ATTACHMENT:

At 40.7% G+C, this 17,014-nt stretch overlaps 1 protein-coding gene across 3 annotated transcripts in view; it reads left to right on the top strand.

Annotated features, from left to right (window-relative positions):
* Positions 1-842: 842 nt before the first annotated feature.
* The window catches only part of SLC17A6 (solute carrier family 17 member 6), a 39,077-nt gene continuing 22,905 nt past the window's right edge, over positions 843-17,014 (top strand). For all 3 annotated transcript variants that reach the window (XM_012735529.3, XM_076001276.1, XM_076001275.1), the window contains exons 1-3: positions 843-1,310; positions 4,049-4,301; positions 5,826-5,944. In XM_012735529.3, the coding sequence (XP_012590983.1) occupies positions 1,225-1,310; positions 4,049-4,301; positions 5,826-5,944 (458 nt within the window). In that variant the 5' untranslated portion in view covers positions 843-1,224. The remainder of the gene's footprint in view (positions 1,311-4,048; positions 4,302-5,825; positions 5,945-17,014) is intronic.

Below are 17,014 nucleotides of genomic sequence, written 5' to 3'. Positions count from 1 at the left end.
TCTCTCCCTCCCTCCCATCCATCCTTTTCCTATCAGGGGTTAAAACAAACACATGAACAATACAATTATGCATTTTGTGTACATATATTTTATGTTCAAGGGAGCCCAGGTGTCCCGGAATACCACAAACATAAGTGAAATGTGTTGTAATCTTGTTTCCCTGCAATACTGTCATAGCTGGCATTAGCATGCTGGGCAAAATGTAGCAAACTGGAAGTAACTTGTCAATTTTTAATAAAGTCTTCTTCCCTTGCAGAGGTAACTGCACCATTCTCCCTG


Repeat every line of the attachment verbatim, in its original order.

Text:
At 40.7% G+C, this 17,014-nt stretch overlaps 1 protein-coding gene across 3 annotated transcripts in view; it reads left to right on the top strand.

Annotated features, from left to right (window-relative positions):
* Positions 1-842: 842 nt before the first annotated feature.
* The window catches only part of SLC17A6 (solute carrier family 17 member 6), a 39,077-nt gene continuing 22,905 nt past the window's right edge, over positions 843-17,014 (top strand). For all 3 annotated transcript variants that reach the window (XM_012735529.3, XM_076001276.1, XM_076001275.1), the window contains exons 1-3: positions 843-1,310; positions 4,049-4,301; positions 5,826-5,944. In XM_012735529.3, the coding sequence (XP_012590983.1) occupies positions 1,225-1,310; positions 4,049-4,301; positions 5,826-5,944 (458 nt within the window). In that variant the 5' untranslated portion in view covers positions 843-1,224. The remainder of the gene's footprint in view (positions 1,311-4,048; positions 4,302-5,825; positions 5,945-17,014) is intronic.

Below are 17,014 nucleotides of genomic sequence, written 5' to 3'. Positions count from 1 at the left end.
TCTCTCCCTCCCTCCCATCCATCCTTTTCCTATCAGGGGTTAAAACAAACACATGAACAATACAATTATGCATTTTGTGTACATATATTTTATGTTCAAGGGAGCCCAGGTGTCCCGGAATACCACAAACATAAGTGAAATGTGTTGTAATCTTGTTTCCCTGCAATACTGTCATAGCTGGCATTAGCATGCTGGGCAAAATGTAGCAAACTGGAAGTAACTTGTCAATTTTTAATAAAGTCTTCTTCCCTTGCAGAGGTAACTGCACCATTCTCCCTG